TIS THE season for everyone to head home at once. But you don’t want this to be any old holiday season, so, please accept this, our guide to winning friends and influencing people back in the old country this Christmas. Thank us in January.
Don’t worry if you haven’t already booked flights. There’ll be loads left and they’ll come down in price. Always happens.
Okay, if that doesn’t happen, and you live in Britain, drive back. Don’t have a car? Not a problem.
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Rent the flashiest motor with a yellow reg you can’t really afford. Point it towards west Wales. Drive. Once you’ve rolled off the ferry and are back in the homeplace half-a-week later, park ‘your’ car as conspicuously as possible outside the gaff.
Your neighbours won’t suspect anything is amiss at all and will instead think of you as a globe-strutting business colossus. Irish people are famous for taking pleasure in the financial betterment of their peers.
You don’t live in Ireland anymore, which means you’re probably no longer a complete train-wreck when it comes to fashion. So when your old friends gatch into the pub still wearing bootcut jeans, point out where they are going wrong.
Tell them that they’d be mocked openly in the streets of Salford/San Diego/San Sebastian for dressing like it’s late 2001.
Nobody will be put out – they’ll thank you for the sharp sartorial feedback, make it their business to get a new look in the sales and think of you as something of a fashion authority.
When you’re putting the nation to rights over pints in the local, tell your pals that Ireland is fundamentally banjaxed and the level of gombeenism that passes for politicking there wouldn’t cut it any place else on the civilised Earth.
Then add that, you suppose, “every electorate gets the politicians they deserve though”.
The old gang will never have considered the fact that Ireland’s public representatives are, in the main, useless. Laying the blame for this at their door will cause them to stop and think: ‘Jez, you’re right there boy, where do I sign up for the revolution? Can you be in charge?’
Everybody who lives abroad knows that you can’t get a satisfactory cup of java in the old town. Square mile? You’d have to travel a lot further afield than that to find a café that knows how to source a decent bean.
So let your childhood pal that you’ve met for a coffee know that “what we’re now drinking is basically warmed-up piss” and “they wouldn’t hand it out to the homeless in London”.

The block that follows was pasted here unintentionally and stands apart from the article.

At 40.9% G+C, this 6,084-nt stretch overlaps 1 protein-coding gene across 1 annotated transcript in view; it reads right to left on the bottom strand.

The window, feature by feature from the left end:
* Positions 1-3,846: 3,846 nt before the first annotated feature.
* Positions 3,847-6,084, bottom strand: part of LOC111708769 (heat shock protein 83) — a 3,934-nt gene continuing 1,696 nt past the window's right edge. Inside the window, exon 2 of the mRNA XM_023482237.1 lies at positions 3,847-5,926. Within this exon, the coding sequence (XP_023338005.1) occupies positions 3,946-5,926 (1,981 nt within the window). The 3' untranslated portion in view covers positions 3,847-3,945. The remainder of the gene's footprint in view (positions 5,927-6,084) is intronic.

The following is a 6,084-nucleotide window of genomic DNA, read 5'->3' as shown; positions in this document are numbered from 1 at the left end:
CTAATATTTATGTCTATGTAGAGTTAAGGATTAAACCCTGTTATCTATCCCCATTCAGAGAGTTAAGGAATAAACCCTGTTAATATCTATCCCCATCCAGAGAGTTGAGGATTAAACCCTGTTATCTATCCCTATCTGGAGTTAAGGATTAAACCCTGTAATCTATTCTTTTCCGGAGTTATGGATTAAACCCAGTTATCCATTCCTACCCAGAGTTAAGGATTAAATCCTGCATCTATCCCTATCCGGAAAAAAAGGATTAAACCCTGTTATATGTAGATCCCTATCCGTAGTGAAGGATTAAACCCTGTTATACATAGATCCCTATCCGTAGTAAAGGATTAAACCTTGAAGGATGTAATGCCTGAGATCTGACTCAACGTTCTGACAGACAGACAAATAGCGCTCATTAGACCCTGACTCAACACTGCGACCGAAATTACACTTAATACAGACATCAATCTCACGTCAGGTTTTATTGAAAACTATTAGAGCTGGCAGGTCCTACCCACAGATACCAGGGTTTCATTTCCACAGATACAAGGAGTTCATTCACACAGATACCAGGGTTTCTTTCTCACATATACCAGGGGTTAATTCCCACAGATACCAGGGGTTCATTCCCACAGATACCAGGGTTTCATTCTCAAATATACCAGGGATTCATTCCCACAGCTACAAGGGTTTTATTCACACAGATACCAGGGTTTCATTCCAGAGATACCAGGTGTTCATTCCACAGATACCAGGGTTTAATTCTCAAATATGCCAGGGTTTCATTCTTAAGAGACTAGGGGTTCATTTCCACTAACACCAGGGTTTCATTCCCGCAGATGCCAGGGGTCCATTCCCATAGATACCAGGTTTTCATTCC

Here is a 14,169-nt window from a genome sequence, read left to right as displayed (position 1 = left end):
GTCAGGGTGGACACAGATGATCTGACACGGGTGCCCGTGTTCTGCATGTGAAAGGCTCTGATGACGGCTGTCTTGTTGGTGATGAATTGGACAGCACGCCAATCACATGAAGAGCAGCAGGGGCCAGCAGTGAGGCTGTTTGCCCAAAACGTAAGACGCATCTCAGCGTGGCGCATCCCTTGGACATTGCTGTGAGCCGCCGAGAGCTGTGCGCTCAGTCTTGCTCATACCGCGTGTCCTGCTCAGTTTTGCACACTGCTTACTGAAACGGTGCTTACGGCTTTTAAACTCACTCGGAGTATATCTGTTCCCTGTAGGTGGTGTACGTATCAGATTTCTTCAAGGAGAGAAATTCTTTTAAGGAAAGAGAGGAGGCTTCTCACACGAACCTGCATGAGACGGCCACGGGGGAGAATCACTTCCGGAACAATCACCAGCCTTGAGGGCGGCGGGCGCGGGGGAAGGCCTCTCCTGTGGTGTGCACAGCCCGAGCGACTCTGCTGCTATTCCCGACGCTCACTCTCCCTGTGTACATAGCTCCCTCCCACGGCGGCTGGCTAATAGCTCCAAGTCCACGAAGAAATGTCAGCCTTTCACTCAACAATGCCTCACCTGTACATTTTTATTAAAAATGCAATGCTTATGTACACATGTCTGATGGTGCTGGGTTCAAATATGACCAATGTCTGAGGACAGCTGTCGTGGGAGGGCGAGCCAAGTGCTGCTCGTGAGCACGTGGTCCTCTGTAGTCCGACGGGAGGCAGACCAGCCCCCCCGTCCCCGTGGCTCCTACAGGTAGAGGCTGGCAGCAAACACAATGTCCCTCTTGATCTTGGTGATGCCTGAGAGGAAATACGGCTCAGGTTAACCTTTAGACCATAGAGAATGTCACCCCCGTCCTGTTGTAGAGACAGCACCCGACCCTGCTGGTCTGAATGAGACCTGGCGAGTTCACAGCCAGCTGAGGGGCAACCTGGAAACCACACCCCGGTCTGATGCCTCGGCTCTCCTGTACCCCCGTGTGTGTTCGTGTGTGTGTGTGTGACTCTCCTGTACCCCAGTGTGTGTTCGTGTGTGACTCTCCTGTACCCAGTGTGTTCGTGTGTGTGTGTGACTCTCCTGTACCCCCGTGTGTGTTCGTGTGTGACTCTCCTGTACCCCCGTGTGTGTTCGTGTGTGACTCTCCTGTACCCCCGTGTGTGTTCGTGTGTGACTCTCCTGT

Your buddy will compliment you on your educated palate and regard you as a sophisticate who has, in truth, outgrown the old haunts to the extent that they’re just grateful you deign to return once yearly.
A really insightful observation is this: ‘you’d forget how small it is here, wouldn’t you?’ Family and friends at home will have never considered that Ardee isn’t quite as big as, say, Vancouver.
They will sympathise when you explain how you’re used to a mind-boggling choice of pubs and restaurants serving authentic cuisine from every nation on the planet “whereas you can barely get a properly cooked plate of Berber couscous here, what!”
You get ripped off for everything in Ireland. Feel like a pot of tea for two and a round of sandwiches made with Tesco ham and yesterday’s sliced pan? That’ll be €17 thanks.
Drew your gowl of a cousin in the Chris Kindl? You have to get him a jumper with a squiggle on the left breast because if you don’t go designer he’ll tell the entire lineage you’re a thrifty c***? That’ll be €85 at the local department store, thanks.
And to heap injury to insult, there will be a sterling price next to it showing what you could have spent if you’d bought it in England – £24.95.
Make sure you mention this to everybody you meet. They will never have been anywhere cheaper than Ireland and will have no idea they are being mugged at each till they come to.
In fact, they won’t have even looked at the sterling price on the label and thought, ‘what the f***?!’ You raising this issue will ensure that, as a society, the Irish refuse to tolerate profiteering and exploitation. They will rise up and demand prices in line with the quality of the goods and services on offer. And they will praise your good self for highlighting this hitherto unnoticed scam.
You’d find a better public transport system in most third world countries than you would in Ireland.
People at home will never have noticed that if you want to take a train from Kilcullen to Dublin – or Kilcullen to anywhere, or 95% of places to 95% of other places – you can’t. And the fact that there is no rail link from any airport to any city centre will have passed them by. The lack of a something comparable to the tube or channel tunnel will have also gone under the radar.
Actually, when they consider this – allied to lack of decent food, coffee, public servants, fashion and general consumer choice and value – they will offer to drive you to the airport in their over-taxed car so you can up and fly away again … for your benefit, not theirs.